Chasen Galleries Sarasota's 'Russian Masters: An Historic Exhibit’ exhibit offers a colorful look at a foreign art style.
John Wurdeman fell in love with Russian painting shortly after being told he knew nothing about the value of art.
The critique was delivered by a friend of his son, also named John, when both were students at Russia’s Surikov Art Institute. Wurdeman was in Moscow visiting John when he found himself surrounded by students and professors passionately discussing art — in Russian, mind you, so John had to translate the painful remark for his father.
“One of them made a comment that I couldn’t recognize why a painting was worth $2,000 or why another might be $1 million,” says Wurdeman, curator of Chasen Galleries Sarasota’s “Russian Masters” exhibit. “I said, ‘What do I need to do?’”
The man told him it would take time, but if Wurdeman was willing to spend many hours with him and his colleagues, they’d teach him to see art for what it’s really worth.
The lessons paid off, because now Wurdeman is the president and owner of Lazare Gallery in Charles City, Va., which shows 20th century Russian fine art paintings exclusively.
“It really opened my eyes,” he says. “Why is Rembrandt (for example) so revered, what makes his paintings difficult? Subject matters and low-light situations that are very hard without contrast.”
Wurdeman, who has a home on Longboat Key but spends most of his time in Virginia, used to own another iteration of Lazure Gallery on the island. He knows the Florida art market well, so Chasen Galleries President Andrew Chasen knew he’d be the perfect person to curate a Russian-focused exhibit — so much so that they started planning before Chasen opened his local gallery.
Wurdeman’s so familiar with Russian art that the country’s Ministry of Culture told him Lazure brought more paintings from Russia to the U.S. — about 4,000 — between 2002 and 2008 than any other gallery or individual. This activity eventually caused Wurdeman to be investigated by the CIA because of the large sums of money he was spending on art purchases in Russia.
(Spoiler: They were all completely legal transactions).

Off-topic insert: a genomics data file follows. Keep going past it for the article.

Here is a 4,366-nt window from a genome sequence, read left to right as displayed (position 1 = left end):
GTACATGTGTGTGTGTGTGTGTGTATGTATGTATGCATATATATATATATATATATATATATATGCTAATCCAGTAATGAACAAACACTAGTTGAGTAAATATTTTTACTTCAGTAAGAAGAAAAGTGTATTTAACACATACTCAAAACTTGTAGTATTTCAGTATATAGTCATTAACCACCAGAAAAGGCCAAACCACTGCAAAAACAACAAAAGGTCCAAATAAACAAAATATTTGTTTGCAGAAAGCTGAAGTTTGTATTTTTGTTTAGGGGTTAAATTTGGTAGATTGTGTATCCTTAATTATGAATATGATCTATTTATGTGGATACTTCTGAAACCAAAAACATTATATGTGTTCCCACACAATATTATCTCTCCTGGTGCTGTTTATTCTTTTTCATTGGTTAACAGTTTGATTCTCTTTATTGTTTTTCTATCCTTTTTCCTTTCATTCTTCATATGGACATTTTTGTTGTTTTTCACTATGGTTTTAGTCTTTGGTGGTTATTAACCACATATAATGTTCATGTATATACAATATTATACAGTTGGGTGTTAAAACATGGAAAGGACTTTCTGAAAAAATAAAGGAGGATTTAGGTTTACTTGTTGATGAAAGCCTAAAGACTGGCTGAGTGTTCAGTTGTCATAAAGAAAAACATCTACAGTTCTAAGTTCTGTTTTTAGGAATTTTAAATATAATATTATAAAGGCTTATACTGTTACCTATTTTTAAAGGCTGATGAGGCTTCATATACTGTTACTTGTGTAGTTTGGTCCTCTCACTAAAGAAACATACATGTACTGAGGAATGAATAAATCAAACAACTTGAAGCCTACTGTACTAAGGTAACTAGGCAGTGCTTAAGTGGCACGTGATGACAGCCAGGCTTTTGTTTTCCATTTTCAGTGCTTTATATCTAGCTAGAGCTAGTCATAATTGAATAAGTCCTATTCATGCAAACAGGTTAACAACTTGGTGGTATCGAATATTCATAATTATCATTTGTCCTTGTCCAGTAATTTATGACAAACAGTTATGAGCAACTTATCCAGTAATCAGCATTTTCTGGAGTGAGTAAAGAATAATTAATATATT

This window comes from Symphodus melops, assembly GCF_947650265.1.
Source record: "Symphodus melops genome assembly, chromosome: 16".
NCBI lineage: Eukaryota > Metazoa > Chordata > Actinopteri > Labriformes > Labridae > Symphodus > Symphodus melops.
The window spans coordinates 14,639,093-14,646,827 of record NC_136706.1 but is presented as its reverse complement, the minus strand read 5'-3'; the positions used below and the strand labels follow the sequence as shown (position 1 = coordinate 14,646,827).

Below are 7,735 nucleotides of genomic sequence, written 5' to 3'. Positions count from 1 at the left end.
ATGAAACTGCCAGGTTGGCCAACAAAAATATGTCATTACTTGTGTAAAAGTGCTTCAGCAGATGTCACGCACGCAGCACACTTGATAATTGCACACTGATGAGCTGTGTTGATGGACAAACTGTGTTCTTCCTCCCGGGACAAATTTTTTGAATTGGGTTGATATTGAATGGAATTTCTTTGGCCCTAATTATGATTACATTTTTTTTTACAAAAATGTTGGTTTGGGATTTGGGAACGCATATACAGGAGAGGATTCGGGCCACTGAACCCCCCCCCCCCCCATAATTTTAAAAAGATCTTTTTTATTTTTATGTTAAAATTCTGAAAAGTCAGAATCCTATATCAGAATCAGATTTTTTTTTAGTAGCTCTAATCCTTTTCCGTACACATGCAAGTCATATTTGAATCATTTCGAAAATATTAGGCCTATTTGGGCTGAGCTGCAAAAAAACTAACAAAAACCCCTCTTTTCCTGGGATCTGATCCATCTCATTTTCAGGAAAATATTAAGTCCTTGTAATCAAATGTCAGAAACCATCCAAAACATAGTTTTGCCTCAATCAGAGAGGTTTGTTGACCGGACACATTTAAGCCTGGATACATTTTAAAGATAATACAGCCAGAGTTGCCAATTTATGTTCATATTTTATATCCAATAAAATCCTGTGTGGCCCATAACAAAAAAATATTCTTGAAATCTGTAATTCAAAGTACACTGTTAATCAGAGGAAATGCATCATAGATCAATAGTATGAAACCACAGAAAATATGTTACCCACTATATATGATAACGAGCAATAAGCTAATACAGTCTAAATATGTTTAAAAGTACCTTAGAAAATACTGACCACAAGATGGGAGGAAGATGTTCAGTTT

Why the dedication to this kind of art? Wurdeman says those days spent with the Surikov art students helped him appreciate the highly skilled brushwork and color accuracy of 20th century Russian painters, common most likely because creative Russians greatly admired Rembrandt and other iconic baroque and impressionist painters.
“If people love French impressionist paintings, they love Russian art,” he says.
Although it derived great inspiration from the French impressionists, Wurdeman says the Russian School didn’t focus on high-society paintings like the French.
“They took the same way of painting — capturing light at a particular time, painting in plein air, not overworking a painting, large, full brushstrokes … but their subject matter goes from nude to still life to people working in the fields,” he says.
Chasen traveled to Virginia to put the show together, and the two went through the large Lazure collection to find 28-some paintings that are now on display. Chasen did most of the choosing, but he also asked Wurdeman to pick some that would potentially sell well in Sarasota.
Wurdeman says Floridians want bright, colorful work, and that’s what he kept in mind.
Vyacheslav Nikolaivic Zabelin is one such Russian artist whose work fits this description, and several of his pieces can be found in “Russian Masters.”
“He’s a master of color, so he saw color in everything he painted,” Wurdeman says. “It’s never just a blue sky, it’ll have purple, blue, pinks, crimsons, etc. All the colors he uses fit well in Florida, and I have sold many of his in Florida before.”
Asked to describe the style of the featured artists, he says it’s much different than modern or abstract art. These are works of realism that are highly representational academic art — the type of art found in several museums around the world, but in a variety of price points.
Some are the landscapes and seascapes known to sell well in coastal areas like Sarasota, but others are still lifes depicting scenes that are quite foreign to locals. Still, it’s far from the contemporary art that Wurdeman notes is making a big splash on the art scene right now.
“If you like a few eyes and dots on a canvas, this isn’t going to be your cup of tea,” he says.